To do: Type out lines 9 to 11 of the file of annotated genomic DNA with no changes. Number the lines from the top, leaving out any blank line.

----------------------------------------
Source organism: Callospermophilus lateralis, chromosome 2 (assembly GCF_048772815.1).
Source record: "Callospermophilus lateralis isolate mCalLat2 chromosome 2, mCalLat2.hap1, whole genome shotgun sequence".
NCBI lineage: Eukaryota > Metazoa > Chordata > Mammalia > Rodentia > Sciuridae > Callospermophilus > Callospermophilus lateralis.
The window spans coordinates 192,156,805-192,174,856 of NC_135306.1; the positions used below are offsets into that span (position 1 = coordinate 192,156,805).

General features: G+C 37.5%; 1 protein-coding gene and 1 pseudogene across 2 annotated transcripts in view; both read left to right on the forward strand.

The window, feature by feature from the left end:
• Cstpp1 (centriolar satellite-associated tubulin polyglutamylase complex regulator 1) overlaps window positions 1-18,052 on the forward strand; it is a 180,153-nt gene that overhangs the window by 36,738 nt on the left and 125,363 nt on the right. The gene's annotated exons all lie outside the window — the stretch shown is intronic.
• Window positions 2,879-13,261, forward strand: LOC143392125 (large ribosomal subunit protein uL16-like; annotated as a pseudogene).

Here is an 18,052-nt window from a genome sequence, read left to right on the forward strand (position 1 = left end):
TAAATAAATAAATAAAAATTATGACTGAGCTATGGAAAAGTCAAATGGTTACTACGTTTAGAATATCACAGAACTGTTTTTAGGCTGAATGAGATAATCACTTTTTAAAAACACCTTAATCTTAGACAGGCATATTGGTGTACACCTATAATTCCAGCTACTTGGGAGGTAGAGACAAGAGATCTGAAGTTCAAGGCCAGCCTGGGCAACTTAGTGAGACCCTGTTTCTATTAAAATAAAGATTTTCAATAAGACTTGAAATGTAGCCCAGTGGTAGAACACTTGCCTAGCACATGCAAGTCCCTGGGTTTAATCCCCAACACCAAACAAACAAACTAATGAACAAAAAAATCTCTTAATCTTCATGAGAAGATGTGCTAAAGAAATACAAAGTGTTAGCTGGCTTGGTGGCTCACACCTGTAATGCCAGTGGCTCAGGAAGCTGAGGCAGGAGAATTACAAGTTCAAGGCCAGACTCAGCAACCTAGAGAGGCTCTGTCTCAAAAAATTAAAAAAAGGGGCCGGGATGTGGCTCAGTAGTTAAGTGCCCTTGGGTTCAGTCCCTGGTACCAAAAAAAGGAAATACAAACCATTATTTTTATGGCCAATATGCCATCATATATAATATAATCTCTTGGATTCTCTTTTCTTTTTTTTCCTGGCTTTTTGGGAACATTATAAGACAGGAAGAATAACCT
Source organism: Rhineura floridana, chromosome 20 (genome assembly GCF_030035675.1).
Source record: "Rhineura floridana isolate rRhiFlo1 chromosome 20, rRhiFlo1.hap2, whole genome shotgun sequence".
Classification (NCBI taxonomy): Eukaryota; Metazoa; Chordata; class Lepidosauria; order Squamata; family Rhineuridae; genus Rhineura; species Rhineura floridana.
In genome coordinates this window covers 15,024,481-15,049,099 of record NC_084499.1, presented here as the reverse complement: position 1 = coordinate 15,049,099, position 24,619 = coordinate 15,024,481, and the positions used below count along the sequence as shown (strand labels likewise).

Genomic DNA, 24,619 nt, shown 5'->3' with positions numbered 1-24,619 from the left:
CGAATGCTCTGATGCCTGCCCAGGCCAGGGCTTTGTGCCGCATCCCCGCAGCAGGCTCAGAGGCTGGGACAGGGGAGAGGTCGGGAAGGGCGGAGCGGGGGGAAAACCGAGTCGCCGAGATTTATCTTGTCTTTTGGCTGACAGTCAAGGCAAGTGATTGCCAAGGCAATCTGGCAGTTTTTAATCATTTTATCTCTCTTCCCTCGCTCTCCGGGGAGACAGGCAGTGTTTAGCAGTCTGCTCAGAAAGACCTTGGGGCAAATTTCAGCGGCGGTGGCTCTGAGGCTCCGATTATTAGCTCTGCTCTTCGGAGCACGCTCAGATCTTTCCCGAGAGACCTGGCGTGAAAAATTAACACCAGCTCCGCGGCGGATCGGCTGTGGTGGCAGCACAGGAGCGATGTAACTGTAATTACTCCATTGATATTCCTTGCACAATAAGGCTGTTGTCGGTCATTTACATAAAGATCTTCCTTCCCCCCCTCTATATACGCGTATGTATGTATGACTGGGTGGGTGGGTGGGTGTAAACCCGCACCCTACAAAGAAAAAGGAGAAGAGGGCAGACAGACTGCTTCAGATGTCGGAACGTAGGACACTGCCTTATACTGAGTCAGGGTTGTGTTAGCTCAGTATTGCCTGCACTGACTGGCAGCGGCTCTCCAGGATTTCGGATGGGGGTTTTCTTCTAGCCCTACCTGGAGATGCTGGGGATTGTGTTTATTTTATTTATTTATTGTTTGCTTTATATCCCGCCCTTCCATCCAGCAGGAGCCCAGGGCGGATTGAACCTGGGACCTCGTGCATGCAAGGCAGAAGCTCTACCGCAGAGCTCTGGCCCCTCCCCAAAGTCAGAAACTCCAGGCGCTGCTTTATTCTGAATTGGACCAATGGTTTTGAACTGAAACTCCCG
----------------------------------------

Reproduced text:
Here is an 18,052-nt window from a genome sequence, read left to right on the forward strand (position 1 = left end):
TAAATAAATAAATAAAAATTATGACTGAGCTATGGAAAAGTCAAATGGTTACTACGTTTAGAATATCACAGAACTGTTTTTAGGCTGAATGAGATAATCACTTTTTAAAAACACCTTAATCTTAGACAGGCATATTGGTGTACACCTATAATTCCAGCTACTTGGGAGGTAGAGACAAGAGATCTGAAGTTCAAGGCCAGCCTGGGCAACTTAGTGAGACCCTGTTTCTATTAAAATAAAGATTTTCAATAAGACTTGAAATGTAGCCCAGTGGTAGAACACTTGCCTAGCACATGCAAGTCCCTGGGTTTAATCCCCAACACCAAACAAACAAACTAATGAACAAAAAAATCTCTTAATCTTCATGAGAAGATGTGCTAAAGAAATACAAAGTGTTAGCTGGCTTGGTGGCTCACACCTGTAATGCCAGTGGCTCAGGAAGCTGAGGCAGGAGAATTACAAGTTCAAGGCCAGACTCAGCAACCTAGAGAGGCTCTGTCTCAAAAAATTAAAAAAAGGGGCCGGGATGTGGCTCAGTAGTTAAGTGCCCTTGGGTTCAGTCCCTGGTACCAAAAAAAGGAAATACAAACCATTATTTTTATGGCCAATATGCCATCATATATAATATAATCTCTTGGATTCTCTTTTCTTTTTTTTCCTGGCTTTTTGGGAACATTATAAGACAGGAAGAATAACCT
Source organism: Rhineura floridana, chromosome 20 (genome assembly GCF_030035675.1).